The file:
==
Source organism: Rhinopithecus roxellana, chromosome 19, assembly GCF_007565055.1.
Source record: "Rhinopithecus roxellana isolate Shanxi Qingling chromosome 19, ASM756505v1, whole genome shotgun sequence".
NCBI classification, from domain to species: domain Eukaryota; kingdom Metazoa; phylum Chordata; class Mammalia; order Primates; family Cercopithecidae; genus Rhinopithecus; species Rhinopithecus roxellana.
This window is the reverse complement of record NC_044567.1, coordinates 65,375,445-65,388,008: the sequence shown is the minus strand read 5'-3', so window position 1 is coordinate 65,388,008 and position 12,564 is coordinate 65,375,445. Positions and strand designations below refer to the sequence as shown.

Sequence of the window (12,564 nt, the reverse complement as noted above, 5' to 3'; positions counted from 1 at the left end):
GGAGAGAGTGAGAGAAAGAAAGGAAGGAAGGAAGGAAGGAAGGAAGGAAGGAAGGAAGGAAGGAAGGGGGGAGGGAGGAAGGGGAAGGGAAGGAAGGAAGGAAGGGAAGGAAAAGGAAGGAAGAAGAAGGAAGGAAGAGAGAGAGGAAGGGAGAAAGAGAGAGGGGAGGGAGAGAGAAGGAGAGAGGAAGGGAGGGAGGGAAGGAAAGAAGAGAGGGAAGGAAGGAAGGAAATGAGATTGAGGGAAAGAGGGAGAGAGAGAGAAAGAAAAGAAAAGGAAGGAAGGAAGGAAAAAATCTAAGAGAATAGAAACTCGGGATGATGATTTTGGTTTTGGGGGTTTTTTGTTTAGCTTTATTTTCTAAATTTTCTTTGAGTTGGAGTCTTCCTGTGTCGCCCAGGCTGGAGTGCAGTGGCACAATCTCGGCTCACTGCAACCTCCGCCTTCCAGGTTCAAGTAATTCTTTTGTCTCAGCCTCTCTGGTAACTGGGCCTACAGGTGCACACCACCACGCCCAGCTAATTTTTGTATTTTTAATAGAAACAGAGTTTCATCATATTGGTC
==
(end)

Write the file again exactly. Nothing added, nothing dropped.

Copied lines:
Source organism: Rhinopithecus roxellana, chromosome 19, assembly GCF_007565055.1.
Source record: "Rhinopithecus roxellana isolate Shanxi Qingling chromosome 19, ASM756505v1, whole genome shotgun sequence".
NCBI classification, from domain to species: domain Eukaryota; kingdom Metazoa; phylum Chordata; class Mammalia; order Primates; family Cercopithecidae; genus Rhinopithecus; species Rhinopithecus roxellana.
This window is the reverse complement of record NC_044567.1, coordinates 65,375,445-65,388,008: the sequence shown is the minus strand read 5'-3', so window position 1 is coordinate 65,388,008 and position 12,564 is coordinate 65,375,445. Positions and strand designations below refer to the sequence as shown.

Sequence of the window (12,564 nt, the reverse complement as noted above, 5' to 3'; positions counted from 1 at the left end):
GGAGAGAGTGAGAGAAAGAAAGGAAGGAAGGAAGGAAGGAAGGAAGGAAGGAAGGAAGGAAGGAAGGGGGGAGGGAGGAAGGGGAAGGGAAGGAAGGAAGGAAGGGAAGGAAAAGGAAGGAAGAAGAAGGAAGGAAGAGAGAGAGGAAGGGAGAAAGAGAGAGGGGAGGGAGAGAGAAGGAGAGAGGAAGGGAGGGAGGGAAGGAAAGAAGAGAGGGAAGGAAGGAAGGAAATGAGATTGAGGGAAAGAGGGAGAGAGAGAGAAAGAAAAGAAAAGGAAGGAAGGAAGGAAAAAATCTAAGAGAATAGAAACTCGGGATGATGATTTTGGTTTTGGGGGTTTTTTGTTTAGCTTTATTTTCTAAATTTTCTTTGAGTTGGAGTCTTCCTGTGTCGCCCAGGCTGGAGTGCAGTGGCACAATCTCGGCTCACTGCAACCTCCGCCTTCCAGGTTCAAGTAATTCTTTTGTCTCAGCCTCTCTGGTAACTGGGCCTACAGGTGCACACCACCACGCCCAGCTAATTTTTGTATTTTTAATAGAAACAGAGTTTCATCATATTGGTC